There is only one Church founded by Christ. No Protestant sect possesses any authority. And yes, there is a visible earthly authority. It just isn’t found in any Protestant sect.
Narrowing this to "Roman Catholic Church" automatically makes this logically an oxyymoronic malapropism of social reality. Sorry for your lack of spiritual discernment (1 Cor. 2:13-14).
The Reformers left a hostile religious environment, came to America, founded a nation of religious tolerance, and defended it with their honor, their possessions, and their blood. Now, through the window of tolerance, your cohorts and the Muslims have come, and made great progress in destroying it, the first nation to be founded by displacing the rule of kings through introducing New Testament Biblical precepts of government.
Don't be surprised if your point of view meets flat-out rejection by the descendents of the Pilgrims, the Puritans, the Foxites, the Huguenots, the Anglicans (Episcopals and Methodists), the Baptists, the Mennonites and Amish, Lutherites, and Swedenborgians, as well as the sons of Judah, and also the remnant of the original savage decadents who freely roamed the land before a Biblical hegemony, a democratic republic, was instituted .
This topic is about Religion and Culture, as well as Catholic (as an adjective modifying a proper noun). Don't complain if the material I submitted addresses that portion of acceptable comment on FR. However, I do accept that your riposte follows the pre-Vatican II old line.
Ironically, I do have a regular friendly relationship with a pro-SPXX adherent, and we usually stir up a storm when we get together. Maybe he'll finally be won over, after viewing the current aspects of Romanism critically. So I keep on working with him. (I used to work for him.) Maybe I can get him to walk it back past the ante-Nicene patristics and "apostolic fathers" to see again what a panorama of autonomous real New Testament local churches ought to be like.
“Narrowing this to “Roman Catholic Church” automatically makes this logically an oxyymoronic malapropism of social reality.”
You’re the one doing it. I am talking about the Catholic Church. I never mentioned the “Roman Catholic Church” in that regard. I recognize that “Roman Catholic Church” is essentially a Protestant phrase which the Catholic Church uses only in the modern era in regard to herself when dealing with non-Catholics who have appropriated the phrase in regard to her. I’m a Catholic, not a “Roman Catholic”. My catechism is the Catechism of the CATHOLIC CHURCH, not the “Roman Catholic Church”. It’s amusing that you base your reasoning on my supposed usage of a phrase I actually don’t use.
“Sorry for your lack of spiritual discernment (1 Cor. 2:13-14).”
So you’re sorry that I supposedly lack spiritual discernment and you say that after claiming you’re right because I don’t use a phrase you apparently assume I use? I think you’re the one who lacks discernment of all kinds.
“The Reformers left a hostile religious environment, came to America, founded a nation of religious tolerance, and defended it with their honor, their possessions, and their blood.”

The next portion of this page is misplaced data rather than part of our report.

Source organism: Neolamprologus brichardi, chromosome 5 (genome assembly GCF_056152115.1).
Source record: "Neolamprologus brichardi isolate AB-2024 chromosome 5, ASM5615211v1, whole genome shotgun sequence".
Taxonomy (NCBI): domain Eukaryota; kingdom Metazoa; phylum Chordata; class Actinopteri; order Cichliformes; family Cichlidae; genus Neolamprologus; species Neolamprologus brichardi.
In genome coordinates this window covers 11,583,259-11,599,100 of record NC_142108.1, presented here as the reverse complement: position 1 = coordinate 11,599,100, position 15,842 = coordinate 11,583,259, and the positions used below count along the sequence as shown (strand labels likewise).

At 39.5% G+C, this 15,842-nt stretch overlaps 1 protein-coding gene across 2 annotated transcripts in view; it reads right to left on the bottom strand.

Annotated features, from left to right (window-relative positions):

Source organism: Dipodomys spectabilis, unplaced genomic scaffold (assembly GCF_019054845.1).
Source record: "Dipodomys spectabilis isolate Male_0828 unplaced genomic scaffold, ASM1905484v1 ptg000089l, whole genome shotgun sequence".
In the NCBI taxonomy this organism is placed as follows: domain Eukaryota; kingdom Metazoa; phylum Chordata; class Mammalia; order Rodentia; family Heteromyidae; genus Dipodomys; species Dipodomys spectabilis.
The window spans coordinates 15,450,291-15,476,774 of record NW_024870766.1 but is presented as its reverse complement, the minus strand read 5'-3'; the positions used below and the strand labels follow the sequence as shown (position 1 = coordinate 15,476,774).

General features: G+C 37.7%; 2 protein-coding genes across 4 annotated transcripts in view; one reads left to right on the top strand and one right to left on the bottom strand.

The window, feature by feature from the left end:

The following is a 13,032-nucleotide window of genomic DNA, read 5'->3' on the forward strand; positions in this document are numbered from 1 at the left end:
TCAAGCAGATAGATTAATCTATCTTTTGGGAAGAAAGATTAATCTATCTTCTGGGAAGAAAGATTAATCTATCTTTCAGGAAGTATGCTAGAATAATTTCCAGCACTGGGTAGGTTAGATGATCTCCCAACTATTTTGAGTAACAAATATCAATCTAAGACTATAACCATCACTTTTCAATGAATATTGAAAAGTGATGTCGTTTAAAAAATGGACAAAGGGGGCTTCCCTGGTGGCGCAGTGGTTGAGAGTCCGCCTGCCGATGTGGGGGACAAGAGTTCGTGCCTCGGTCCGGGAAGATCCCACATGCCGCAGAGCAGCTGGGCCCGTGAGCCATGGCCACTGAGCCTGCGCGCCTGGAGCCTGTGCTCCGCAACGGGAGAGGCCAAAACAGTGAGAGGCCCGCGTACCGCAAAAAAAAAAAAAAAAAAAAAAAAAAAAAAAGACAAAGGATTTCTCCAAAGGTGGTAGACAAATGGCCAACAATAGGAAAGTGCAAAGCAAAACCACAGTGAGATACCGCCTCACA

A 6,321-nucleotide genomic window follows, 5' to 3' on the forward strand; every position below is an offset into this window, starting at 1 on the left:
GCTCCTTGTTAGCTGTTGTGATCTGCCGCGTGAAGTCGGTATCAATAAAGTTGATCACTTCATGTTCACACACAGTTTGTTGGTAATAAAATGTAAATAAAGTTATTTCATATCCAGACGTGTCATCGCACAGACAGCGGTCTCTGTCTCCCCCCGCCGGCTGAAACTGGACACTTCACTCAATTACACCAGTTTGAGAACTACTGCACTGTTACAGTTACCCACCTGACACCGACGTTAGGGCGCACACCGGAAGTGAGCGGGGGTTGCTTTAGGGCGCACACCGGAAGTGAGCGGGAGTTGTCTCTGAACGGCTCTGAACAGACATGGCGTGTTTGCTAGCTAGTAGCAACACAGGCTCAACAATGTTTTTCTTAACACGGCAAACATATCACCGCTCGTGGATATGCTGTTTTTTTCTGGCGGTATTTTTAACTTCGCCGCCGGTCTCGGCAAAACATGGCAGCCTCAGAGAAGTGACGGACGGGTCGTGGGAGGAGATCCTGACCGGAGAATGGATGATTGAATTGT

Actually none of the Reformers came here. They were all dead decades before then. It was Protestants who created the “hostile religious environment” they themselves fled from. The Puritans fled Anglican England, for instance. Yep, Protestants fled Protestant England. Protestants were persecuting Protestants. Also, there was little religious toleration in colonial America except for a few havens like Pennsylvania founded by Quakers who were tired of Anglican persecution. Sadly Quakers were sometimes ridiculed and persecuted in Pennsylvania by the very Protestants they gave safe harbor to. Typical.
“Don’t be surprised if your point of view meets flat-out rejection by the descendents of the Pilgrims, the Puritans, the Foxites, the Huguenots, the Anglicans (Episcopals and Methodists), the Baptists, the Mennonites and Amish, Lutherites, and Swedenborgians, as well as the sons of Judah, and also the remnant of the original savage decadents who freely roamed the land before a Biblical hegemony, a democratic republic, was instituted .”
Quite frankly it doesn’t really matter to me what that collection of religious sects you just mentioned believes since I don’t expect most people to believe the truth. Also, I can’t take anyone who lumps together “Lutherites” and Swedenborgians on that same plain as if they’re both just mainstream Protestant groups. First of all, there’s no such thing as “Lutherites”. The correct term is “Lutherans”. Learn it. Second, the Swedenborgians are a bizarre sect - oh, they have a nice cathedral with purple tinted windows and a nice collection of medieval art in Bryn Athyn - but they are still a bizarre sect.
“Ironically, I do have a regular friendly relationship with a pro-SPXX adherent,...”
No, you don’t. There’s no such thing as SPXX. Perhaps you mean SSPX? It helps to know what you’re talking about.
“Maybe I can get him to walk it back past the ante-Nicene patristics and “apostolic fathers” to see again what a panorama of autonomous real New Testament local churches ought to be like.”
I don’t think you’re up to the task if you can’t get the most basic things correct - and so far you haven’t gotten them right.